It comes as the Energy Networks Association (ENA) said that 3,190 homes were still waiting to be reconnected as of 2pm on Sunday. This was down from 4,025 homes on Sunday morning.
The majority of the impacted homes were in the north-east of England, the ENA added.
Mr Kwarteng visited the North East on Sunday to survey the damage done by the storm.
During a visit to a Northern Powergrid call centre in Penshaw near Sunderland, Mr Kwarteng told the PA news agency: “I think we can make the system a lot more resilient.
“I had an experience on August 9 2019 when a million people in the South East were commuting and they had a power outage.
“Immediately after that we had a review and we looked at the system and we held the transport and train companies’ feet to the fire and we have got a more resilient system.
“That’s exactly what I want to happen this time.
“We will have a review, we will see if the distributor companies have enough infrastructure, we may even have enforcement action if necessary.”
Speaking at the call centre, Mr Kwarteng said: “I don’t accept that (the power cuts would have been resolved quicker in the South).
“The physical infrastructure, lay out and landscape is very different.
“One of the particular reasons why we haven’t got people back on the power supply is the weather conditions and they are very challenging (with) people in sparsely populated, very rural areas, and that represents a challenge.”
It comes as Storm Barra is set to hit the UK on Tuesday, bringing strong winds and rain.
As a result, yellow wind weather warnings are in place across England, Wales and Northern Ireland, with yellow snow warnings in place in southern and western Scotland.
A spokesperson for Energy Networks Association said that operators were “working together” to prepare for the storm.
On Saturday, gusts of between 35 to 50 miles per hour battered the country overnight, with temperatures plummeting to below zero in parts of Scotland.
As well as weather warnings, the Met Office predicts further wet and windy weather heading into next week, with poor weather conditions continuing in areas already impacted by Storm Arwen.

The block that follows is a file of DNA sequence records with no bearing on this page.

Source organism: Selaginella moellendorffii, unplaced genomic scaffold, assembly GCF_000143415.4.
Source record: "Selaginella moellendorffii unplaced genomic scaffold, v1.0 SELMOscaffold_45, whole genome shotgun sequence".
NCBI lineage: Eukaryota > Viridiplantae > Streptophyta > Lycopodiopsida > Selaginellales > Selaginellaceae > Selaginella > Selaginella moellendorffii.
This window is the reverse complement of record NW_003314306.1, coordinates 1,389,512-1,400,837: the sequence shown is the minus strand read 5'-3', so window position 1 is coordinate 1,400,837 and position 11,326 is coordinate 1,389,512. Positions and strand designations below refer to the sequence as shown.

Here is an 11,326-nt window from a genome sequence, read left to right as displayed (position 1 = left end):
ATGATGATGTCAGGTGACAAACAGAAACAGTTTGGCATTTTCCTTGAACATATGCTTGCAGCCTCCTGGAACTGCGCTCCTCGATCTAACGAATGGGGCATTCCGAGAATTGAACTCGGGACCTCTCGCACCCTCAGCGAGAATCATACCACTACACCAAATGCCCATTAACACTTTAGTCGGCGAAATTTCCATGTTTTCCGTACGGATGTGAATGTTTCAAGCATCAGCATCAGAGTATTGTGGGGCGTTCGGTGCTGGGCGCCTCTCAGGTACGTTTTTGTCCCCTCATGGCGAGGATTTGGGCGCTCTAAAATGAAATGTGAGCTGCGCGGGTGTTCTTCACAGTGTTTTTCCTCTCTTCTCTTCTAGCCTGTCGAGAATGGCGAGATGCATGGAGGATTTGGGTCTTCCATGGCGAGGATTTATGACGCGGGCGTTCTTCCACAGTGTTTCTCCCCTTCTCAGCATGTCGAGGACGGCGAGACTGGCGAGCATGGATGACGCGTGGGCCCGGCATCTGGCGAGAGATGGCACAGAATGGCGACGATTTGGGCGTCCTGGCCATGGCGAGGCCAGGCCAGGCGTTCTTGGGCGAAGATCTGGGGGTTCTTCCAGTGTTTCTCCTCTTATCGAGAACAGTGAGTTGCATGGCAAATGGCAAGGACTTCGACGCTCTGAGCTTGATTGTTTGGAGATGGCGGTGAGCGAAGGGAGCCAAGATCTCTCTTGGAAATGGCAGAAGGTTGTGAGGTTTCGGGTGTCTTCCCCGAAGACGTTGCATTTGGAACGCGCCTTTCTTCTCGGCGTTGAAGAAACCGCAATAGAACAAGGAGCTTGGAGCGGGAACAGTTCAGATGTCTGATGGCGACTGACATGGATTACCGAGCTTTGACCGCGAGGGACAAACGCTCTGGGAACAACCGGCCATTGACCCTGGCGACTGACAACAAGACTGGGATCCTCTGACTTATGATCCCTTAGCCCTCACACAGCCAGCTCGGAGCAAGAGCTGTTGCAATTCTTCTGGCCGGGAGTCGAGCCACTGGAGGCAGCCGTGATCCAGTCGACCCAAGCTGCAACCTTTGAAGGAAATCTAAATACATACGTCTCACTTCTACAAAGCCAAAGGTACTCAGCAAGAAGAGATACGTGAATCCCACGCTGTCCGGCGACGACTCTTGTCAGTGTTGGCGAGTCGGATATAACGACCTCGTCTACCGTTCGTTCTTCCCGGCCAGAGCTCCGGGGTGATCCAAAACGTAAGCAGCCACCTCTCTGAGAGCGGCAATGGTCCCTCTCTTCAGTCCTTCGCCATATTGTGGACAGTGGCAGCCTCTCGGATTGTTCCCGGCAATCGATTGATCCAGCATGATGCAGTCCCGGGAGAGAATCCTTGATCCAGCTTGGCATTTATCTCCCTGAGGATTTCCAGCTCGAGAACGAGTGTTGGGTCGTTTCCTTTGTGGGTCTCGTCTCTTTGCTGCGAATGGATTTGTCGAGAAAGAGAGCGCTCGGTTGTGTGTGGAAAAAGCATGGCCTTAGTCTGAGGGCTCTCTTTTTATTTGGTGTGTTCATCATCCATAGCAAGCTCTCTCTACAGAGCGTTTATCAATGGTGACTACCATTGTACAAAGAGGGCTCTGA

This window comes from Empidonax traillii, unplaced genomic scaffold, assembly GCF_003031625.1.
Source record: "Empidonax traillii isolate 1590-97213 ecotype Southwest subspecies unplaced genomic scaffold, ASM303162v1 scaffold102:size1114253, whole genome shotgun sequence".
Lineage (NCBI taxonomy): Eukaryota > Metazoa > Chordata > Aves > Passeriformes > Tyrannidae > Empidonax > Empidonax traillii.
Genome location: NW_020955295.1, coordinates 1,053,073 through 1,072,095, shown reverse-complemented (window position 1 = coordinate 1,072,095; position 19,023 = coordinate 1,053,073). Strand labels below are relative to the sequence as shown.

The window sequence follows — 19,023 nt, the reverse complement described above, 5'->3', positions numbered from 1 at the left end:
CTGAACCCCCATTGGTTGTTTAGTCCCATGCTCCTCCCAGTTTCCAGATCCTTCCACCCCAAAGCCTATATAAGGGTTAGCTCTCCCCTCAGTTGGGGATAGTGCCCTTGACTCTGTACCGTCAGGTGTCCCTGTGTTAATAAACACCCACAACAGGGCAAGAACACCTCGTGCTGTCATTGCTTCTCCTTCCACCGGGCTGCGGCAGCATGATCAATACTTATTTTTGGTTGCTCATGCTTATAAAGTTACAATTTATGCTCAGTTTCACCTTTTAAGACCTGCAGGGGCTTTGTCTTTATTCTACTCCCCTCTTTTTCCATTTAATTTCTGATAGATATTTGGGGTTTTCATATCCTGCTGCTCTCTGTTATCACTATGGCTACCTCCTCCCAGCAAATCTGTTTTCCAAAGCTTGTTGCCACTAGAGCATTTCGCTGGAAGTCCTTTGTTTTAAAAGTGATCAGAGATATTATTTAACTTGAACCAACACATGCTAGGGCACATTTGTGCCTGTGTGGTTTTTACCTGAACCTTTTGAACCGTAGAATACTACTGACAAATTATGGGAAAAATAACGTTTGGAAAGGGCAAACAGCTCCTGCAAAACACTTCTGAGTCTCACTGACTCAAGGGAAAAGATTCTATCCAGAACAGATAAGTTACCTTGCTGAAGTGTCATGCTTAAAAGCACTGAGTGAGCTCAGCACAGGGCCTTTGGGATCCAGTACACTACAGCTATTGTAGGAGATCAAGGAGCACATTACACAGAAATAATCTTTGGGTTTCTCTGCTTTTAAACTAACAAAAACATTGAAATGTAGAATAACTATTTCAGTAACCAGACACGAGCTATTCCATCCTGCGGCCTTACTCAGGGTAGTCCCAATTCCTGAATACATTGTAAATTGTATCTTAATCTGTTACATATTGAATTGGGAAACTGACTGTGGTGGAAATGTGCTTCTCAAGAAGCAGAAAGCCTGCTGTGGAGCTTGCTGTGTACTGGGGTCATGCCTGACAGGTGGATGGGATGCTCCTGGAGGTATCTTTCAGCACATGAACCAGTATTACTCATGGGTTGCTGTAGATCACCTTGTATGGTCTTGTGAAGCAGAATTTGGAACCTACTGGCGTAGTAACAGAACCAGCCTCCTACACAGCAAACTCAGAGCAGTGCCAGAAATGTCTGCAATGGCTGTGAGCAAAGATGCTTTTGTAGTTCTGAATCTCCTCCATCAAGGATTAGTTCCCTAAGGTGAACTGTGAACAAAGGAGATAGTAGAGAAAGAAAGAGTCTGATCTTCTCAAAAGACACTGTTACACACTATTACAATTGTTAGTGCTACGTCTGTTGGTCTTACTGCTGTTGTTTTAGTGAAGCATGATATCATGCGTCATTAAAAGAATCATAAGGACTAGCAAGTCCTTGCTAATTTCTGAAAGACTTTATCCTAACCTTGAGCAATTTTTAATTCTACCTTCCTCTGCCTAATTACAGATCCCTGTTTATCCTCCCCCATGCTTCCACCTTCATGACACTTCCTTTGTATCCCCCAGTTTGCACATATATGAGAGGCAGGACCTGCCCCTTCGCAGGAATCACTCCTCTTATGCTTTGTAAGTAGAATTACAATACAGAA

Met Office meteorologist Rachel Ayers said: “It will be a relatively nice day today, but overnight tonight it will be windy.
“Temperatures, with the wind and cloud cover, should stay up tonight.
“That should help things a little bit, but we are expecting some more changeable and unsettled weather.
“This unsettled weather isn’t going to help areas that have been impacted by Storm Arwen too much.”
Engineers are working hard to rebuild damaged parts of the network to customers reconnected. Check out our update for the latest picture ⬇️https://t.co/PvkeP0gyWK
📸: @UKPowerNetworks pic.twitter.com/dkoF7lhLhu
— Energy Networks Association (@energynetworks) December 5, 2021
The Ministry of Defence told PA that 297 personnel from the British Army and Royal Marines were still providing support to civil authorities and conducting door-to-door checks on vulnerable people on Sunday morning.
On Saturday, Boris Johnson said he had held calls with those leading the response to Storm Arwen and the Government was ready to further support the recovery work “in any way we can”.
The long delays have prompted energy regulator Ofgem to warn it will take enforcement action against network companies who failed to restore power to customers quickly enough.
It has also agreed with firms to lift the £700 cap on compensation which could be offered to those stuck without power.
The change will allow those affected to claim £70 for each 12-hour period they have no electricity, after an initial £70 for the first 48 hours of any cut.